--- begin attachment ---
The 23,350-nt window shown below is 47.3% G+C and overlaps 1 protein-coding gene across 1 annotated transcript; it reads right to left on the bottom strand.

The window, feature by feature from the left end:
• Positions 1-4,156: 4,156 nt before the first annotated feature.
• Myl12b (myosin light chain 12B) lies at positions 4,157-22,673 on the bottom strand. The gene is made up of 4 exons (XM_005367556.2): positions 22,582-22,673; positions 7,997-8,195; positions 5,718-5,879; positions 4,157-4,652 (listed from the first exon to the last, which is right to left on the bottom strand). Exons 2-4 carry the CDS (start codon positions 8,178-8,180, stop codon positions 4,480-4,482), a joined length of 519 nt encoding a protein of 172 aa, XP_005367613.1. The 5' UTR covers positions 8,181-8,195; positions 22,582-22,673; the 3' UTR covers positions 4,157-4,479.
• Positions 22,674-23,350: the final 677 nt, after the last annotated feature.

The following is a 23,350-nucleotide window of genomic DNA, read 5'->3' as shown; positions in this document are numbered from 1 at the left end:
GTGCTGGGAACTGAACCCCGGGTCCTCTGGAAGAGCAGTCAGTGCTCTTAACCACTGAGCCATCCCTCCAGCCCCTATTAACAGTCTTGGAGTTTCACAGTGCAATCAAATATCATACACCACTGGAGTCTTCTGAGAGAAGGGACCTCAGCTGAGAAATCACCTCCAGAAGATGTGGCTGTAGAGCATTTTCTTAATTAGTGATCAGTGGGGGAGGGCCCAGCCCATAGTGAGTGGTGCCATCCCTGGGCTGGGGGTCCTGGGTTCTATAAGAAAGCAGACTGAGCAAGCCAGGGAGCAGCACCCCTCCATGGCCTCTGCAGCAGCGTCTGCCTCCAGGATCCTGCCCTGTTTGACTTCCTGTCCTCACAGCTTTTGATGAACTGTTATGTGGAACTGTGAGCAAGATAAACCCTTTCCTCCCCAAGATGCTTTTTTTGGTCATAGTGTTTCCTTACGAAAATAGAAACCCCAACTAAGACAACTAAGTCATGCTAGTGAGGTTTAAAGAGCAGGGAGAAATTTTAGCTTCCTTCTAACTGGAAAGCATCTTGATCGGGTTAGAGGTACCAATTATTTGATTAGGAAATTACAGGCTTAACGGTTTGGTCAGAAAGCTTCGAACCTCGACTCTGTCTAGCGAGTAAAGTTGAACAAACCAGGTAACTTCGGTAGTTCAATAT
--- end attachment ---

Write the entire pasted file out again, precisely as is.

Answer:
The 23,350-nt window shown below is 47.3% G+C and overlaps 1 protein-coding gene across 1 annotated transcript; it reads right to left on the bottom strand.

The window, feature by feature from the left end:
• Positions 1-4,156: 4,156 nt before the first annotated feature.
• Myl12b (myosin light chain 12B) lies at positions 4,157-22,673 on the bottom strand. The gene is made up of 4 exons (XM_005367556.2): positions 22,582-22,673; positions 7,997-8,195; positions 5,718-5,879; positions 4,157-4,652 (listed from the first exon to the last, which is right to left on the bottom strand). Exons 2-4 carry the CDS (start codon positions 8,178-8,180, stop codon positions 4,480-4,482), a joined length of 519 nt encoding a protein of 172 aa, XP_005367613.1. The 5' UTR covers positions 8,181-8,195; positions 22,582-22,673; the 3' UTR covers positions 4,157-4,479.
• Positions 22,674-23,350: the final 677 nt, after the last annotated feature.

The following is a 23,350-nucleotide window of genomic DNA, read 5'->3' as shown; positions in this document are numbered from 1 at the left end:
GTGCTGGGAACTGAACCCCGGGTCCTCTGGAAGAGCAGTCAGTGCTCTTAACCACTGAGCCATCCCTCCAGCCCCTATTAACAGTCTTGGAGTTTCACAGTGCAATCAAATATCATACACCACTGGAGTCTTCTGAGAGAAGGGACCTCAGCTGAGAAATCACCTCCAGAAGATGTGGCTGTAGAGCATTTTCTTAATTAGTGATCAGTGGGGGAGGGCCCAGCCCATAGTGAGTGGTGCCATCCCTGGGCTGGGGGTCCTGGGTTCTATAAGAAAGCAGACTGAGCAAGCCAGGGAGCAGCACCCCTCCATGGCCTCTGCAGCAGCGTCTGCCTCCAGGATCCTGCCCTGTTTGACTTCCTGTCCTCACAGCTTTTGATGAACTGTTATGTGGAACTGTGAGCAAGATAAACCCTTTCCTCCCCAAGATGCTTTTTTTGGTCATAGTGTTTCCTTACGAAAATAGAAACCCCAACTAAGACAACTAAGTCATGCTAGTGAGGTTTAAAGAGCAGGGAGAAATTTTAGCTTCCTTCTAACTGGAAAGCATCTTGATCGGGTTAGAGGTACCAATTATTTGATTAGGAAATTACAGGCTTAACGGTTTGGTCAGAAAGCTTCGAACCTCGACTCTGTCTAGCGAGTAAAGTTGAACAAACCAGGTAACTTCGGTAGTTCAATAT